All things considered, while this wasn’t a perfect 10/10 trade set-up by any means, I still reasoned that this trade still had the odds in my favor. So I took the re-touch of support 2 for a call option on the 3:45 candle. This trade did spend a little bit of time out-of-the-money, which wasn’t surprising. But this trade took a good jump on the 3:50 and 3:55 candles and eventually closed out nearly four pips in favor.

Trade #2

The following trade decision came up quickly. I had support 1 targeted for put options and price made its move up on the 4:05 candle and touched it to the precise fraction of a pip – 1.33894. I was hesitant about this trade set-up given that the 4:05 candle displayed a relatively high degree of upward momentum. And there also wasn’t much of an indication that 1.33894 would be rejected.

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But as I went through on the previous trade, I had the following going in my favor:

1. The resistance level itself as support 1, including previous price history using it as a level of support (formed by the 2:15 and 2:20 candles).
2. The fact that the trend was still officially down for the day, given the market had broken support 1 to get down to where it was. A put option, of course, would go in the direction of the given trend.
3. There was also recent rejection just a couple pips below the 1.33894 level, so rejection at an actual pivot point would seem pretty conceivable.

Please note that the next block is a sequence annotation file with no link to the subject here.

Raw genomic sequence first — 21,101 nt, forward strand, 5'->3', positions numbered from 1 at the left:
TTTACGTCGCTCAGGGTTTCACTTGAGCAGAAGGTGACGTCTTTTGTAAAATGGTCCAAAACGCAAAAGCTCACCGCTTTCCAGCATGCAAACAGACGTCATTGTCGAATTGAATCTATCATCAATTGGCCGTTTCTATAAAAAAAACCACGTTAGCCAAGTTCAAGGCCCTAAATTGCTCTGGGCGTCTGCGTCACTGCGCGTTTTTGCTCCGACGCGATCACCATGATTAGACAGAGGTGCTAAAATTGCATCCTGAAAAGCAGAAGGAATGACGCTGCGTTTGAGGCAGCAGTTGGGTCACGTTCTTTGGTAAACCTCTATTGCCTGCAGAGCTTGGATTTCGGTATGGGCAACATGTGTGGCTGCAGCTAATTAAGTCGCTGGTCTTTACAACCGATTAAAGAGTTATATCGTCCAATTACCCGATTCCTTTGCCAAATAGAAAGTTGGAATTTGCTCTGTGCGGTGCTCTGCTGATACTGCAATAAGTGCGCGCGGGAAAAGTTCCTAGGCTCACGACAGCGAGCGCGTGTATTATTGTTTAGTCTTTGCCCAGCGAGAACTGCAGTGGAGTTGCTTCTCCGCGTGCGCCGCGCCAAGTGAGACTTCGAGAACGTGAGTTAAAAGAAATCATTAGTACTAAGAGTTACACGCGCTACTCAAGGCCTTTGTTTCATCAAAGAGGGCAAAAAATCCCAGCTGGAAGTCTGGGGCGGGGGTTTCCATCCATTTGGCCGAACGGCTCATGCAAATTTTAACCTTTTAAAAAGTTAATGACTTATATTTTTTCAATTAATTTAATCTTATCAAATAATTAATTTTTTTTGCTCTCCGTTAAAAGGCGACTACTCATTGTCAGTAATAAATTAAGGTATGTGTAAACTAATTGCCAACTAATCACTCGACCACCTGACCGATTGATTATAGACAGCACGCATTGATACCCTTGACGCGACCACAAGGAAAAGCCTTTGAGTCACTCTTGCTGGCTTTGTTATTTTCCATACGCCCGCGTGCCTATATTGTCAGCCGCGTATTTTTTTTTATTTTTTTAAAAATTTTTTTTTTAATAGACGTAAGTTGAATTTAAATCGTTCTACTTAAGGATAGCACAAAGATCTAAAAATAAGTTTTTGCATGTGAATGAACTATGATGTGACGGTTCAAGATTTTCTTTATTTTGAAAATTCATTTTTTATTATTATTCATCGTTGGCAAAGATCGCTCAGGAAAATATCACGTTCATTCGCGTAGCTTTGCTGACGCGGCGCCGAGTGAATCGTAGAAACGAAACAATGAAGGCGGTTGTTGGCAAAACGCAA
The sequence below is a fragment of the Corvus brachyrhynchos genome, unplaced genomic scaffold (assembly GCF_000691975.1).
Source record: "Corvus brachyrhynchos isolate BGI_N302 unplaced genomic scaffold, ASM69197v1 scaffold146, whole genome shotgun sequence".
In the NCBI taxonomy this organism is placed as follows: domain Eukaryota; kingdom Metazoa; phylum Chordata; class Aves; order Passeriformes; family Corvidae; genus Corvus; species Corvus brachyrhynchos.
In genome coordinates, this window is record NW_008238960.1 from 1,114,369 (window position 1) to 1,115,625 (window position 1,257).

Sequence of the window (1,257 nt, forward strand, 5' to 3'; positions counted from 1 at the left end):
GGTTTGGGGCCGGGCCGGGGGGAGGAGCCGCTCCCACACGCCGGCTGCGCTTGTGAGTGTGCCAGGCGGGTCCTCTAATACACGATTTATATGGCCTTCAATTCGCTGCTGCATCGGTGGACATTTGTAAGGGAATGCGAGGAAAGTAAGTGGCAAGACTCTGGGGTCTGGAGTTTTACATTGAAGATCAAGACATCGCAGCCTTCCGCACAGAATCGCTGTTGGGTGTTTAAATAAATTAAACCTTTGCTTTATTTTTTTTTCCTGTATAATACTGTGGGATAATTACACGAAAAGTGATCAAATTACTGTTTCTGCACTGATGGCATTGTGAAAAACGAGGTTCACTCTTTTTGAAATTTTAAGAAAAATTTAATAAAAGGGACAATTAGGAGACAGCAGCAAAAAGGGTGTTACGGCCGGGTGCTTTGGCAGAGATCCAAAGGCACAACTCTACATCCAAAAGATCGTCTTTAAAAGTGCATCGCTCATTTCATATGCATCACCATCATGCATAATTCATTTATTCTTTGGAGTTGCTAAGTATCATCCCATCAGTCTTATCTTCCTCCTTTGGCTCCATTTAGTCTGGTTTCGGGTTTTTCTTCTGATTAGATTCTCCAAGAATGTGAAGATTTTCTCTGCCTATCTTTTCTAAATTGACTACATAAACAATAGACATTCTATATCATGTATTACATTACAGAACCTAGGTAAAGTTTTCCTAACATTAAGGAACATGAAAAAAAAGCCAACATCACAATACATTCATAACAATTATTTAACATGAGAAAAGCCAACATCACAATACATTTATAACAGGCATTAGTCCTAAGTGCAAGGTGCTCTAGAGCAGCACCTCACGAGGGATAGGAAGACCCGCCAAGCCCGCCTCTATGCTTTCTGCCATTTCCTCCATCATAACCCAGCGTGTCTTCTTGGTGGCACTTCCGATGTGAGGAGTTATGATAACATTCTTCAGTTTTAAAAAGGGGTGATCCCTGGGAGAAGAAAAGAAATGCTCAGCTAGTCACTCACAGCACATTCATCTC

So I on the touch of 1.33894 on the 4:10 candle, I took a put option and won by 3-4 pips and wasn’t out-of-the-money at any point.

Trade #3

This trade was definitely more clear cut than the prior two as it would turn out. But initially it started to proceed like the first two. Within the past two hours, the market had moved up from support 2 and was now challenging the pivot level. Generally, the pivot level will tend to hold in such a case, as sell orders can be expected in this vicinity. But with increasing momentum in the market I never feel it’s safe just to bet on a level.

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Price came up and touched on the 6:20 candle, but based on the failure to re-touch support 1 on the way down, I felt that the upward move could have some energy to it (i.e., since selling no longer seemed very vigorous). So I decided to wait out the 6:25 candle to see what it would have in store. The 6:25 did hold very well, and provided a nice downward wick, suggesting that selling was definitely in play up here at the pivot. I was able to get into the put option on the touch of pivot on the 6:30 candle and rode this trade to a far better than expected result, with eight pips in favor.

In general, when you are on the fence about something, it certainly wouldn’t hurt to honestly reason what you have going for a trade, and what you have going against you, as I did above in the first and second trades. It’s all about determining whether the trade you’re considering slants the odds in your direction. Some of this comes from basic experience in trading well, but some can certainly come from critically evaluating matters and assessing the evidence in front of you.